It is always good to get home and we do have a good country, but it is a young country. Maybe like teenagers we think we know everything and maybe know nothing. There was a lingering gnawing sense that maybe, just maybe, we have taken a wrong turn somewhere along our path.

Photo courtesy of Flickr Commons by Nicholas Doumani – Some Rights Reserved

Good-bye to Commissioner Lucki?

It has been widely rumoured, keep in mind, one knows what an Ottawa rumour is worth, that RCMP Commissioner Brenda Lucki is headed to retirement in June 2022. Let’s say from the outset, I do not know Ms. Lucki personally, have never even seen her in a public forum, so on a personal level one can only wish her a the best in her retirement after a lengthy period of service.

As an interested observer from afar however, or as simply a member of the general public, the time seems appropriate to evaluate her time on the Mountie throne.

In terms of our ability to measure her time and effectiveness, she did not leave us much to go on.

Ms. Lucki was “the leader the Mounties needed” according to Justin Trudeau in 2018; who he judged to be the “absolutely best person for the job, who just happens to be a woman”. The fact that he needed to add “happens to be a woman” is clearly a glimpse in to what Mr. Trudeau saw a pre-requisite for this job.

She was heralded as the 1st “permanent” woman to head the RCMP, her predecessor Bev Busson only being around for a short time in her “temporary” position. (Long enough clearly though to score sufficient points for an eventual Senate seat.)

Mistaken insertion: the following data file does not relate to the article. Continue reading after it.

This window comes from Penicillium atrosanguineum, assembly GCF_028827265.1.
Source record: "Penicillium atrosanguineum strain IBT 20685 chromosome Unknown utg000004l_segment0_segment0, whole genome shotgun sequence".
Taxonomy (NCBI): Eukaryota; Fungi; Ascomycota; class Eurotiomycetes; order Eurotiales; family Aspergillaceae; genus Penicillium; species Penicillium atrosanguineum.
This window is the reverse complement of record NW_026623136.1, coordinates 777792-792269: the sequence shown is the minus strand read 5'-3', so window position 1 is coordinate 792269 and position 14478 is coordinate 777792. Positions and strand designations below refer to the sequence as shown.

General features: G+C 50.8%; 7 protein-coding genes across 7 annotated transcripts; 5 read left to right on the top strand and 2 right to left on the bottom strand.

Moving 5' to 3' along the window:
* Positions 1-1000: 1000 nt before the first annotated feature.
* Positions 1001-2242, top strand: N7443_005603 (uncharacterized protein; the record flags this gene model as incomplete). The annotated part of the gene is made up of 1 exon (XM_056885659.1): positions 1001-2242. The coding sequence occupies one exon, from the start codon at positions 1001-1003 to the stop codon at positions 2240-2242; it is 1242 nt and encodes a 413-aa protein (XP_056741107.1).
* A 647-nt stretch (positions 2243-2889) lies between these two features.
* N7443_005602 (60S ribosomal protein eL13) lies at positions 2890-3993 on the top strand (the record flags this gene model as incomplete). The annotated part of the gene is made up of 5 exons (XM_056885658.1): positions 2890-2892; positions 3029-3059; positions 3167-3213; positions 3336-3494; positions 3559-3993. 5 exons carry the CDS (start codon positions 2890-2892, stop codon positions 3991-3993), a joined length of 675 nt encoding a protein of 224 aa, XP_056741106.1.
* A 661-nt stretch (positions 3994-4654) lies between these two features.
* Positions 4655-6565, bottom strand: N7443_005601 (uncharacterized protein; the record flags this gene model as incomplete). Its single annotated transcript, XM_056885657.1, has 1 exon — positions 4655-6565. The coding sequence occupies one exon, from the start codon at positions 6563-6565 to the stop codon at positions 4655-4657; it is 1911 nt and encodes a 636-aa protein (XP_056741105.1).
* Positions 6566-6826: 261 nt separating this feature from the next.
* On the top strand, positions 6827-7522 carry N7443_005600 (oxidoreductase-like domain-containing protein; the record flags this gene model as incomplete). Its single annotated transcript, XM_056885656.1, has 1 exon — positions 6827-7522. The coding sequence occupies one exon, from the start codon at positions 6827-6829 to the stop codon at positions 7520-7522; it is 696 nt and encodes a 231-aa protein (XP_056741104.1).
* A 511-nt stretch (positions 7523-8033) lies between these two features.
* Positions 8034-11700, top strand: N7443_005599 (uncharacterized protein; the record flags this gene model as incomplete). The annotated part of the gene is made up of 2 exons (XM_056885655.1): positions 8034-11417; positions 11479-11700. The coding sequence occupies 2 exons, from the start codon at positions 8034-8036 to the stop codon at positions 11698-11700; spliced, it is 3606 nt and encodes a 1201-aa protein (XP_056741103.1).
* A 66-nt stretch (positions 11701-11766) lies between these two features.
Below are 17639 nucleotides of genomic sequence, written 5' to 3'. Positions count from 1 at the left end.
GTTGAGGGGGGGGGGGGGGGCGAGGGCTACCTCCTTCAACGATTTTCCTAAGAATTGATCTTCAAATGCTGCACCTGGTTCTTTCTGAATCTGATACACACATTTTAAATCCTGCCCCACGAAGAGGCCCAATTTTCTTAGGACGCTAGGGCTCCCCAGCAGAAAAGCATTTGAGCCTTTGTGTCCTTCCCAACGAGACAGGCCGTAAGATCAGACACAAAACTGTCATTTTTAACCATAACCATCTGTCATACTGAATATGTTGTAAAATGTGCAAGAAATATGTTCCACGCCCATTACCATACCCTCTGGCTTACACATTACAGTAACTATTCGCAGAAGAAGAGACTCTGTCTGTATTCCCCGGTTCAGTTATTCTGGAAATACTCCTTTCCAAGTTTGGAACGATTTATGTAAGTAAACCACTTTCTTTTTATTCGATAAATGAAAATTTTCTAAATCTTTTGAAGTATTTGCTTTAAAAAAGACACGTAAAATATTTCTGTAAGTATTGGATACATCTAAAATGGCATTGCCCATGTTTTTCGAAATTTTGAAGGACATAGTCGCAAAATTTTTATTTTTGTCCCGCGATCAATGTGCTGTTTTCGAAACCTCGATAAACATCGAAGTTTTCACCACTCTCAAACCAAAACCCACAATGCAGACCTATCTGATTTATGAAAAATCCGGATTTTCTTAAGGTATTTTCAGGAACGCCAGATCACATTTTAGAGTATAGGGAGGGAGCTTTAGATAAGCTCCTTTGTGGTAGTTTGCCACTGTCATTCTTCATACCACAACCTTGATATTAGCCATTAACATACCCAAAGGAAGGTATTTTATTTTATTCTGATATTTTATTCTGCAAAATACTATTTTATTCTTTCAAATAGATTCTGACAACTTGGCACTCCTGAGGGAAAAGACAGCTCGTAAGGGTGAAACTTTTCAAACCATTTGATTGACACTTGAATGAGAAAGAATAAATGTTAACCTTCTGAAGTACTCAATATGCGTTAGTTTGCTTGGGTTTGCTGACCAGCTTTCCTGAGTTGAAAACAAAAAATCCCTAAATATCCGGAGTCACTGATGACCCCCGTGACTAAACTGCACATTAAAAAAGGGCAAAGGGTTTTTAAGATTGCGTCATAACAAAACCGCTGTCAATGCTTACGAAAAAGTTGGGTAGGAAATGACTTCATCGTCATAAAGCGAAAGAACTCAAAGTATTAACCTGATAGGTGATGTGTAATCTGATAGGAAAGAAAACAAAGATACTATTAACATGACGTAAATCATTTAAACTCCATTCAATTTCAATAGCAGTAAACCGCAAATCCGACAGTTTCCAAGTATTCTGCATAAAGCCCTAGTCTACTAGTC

In 2018 the decade of women advancement in policing was in full bloom much like in all the other government departments across the country. Women were reaching new heights in terms of leadership roles across the organization and at an unprecedented speed. They were in effect being “over-represented” in order for an organization to progress and just as importantly to at the very least be deemed progressive.

In her acceptance of the post as the 24th Commissioner, Lucki outlined her primary plans for “bolstering diversity”and “reconciliation with indigenous persons”. She pointed to her previous successes with the First Nations of northern Manitoba. The speech could have and may have been written by Gerald Butts. No real mention of the brewing problems of contract policing or the upcoming possible unionization of the membership. She, unlike most of her predecessors was a one dimensional candidate, with a singular approach to what ailed the Mounties. Diversity and inclusion would be from the beginning to the end her single mantra.

Her background reflected an insular policing career–in the Peace keeping program in Ottawa, as the head of Depot training centre in Regina, as part of the United Nations protection force in Yugoslavia. None of these positions pointed to a larger understanding of Federal or Provincial policing, the true fundamental core of the RCMP.

The problem of course, like many Federal employees is that Lucki was a liberal in speech only, in knowing the right things to say and where to say them as opposed to knowing the machinations that would be needed to carry out any re-conditioning. She was playing the game of “representation” and “diversity”, without really knowing how she was going to accomplish this, or fully appreciating that the Force that extended past Ottawa didn’t share the same level of concern. Secondly, decades of processes and ingrained cultural history were simply not going to be won over from the confines of a committee room in Ottawa.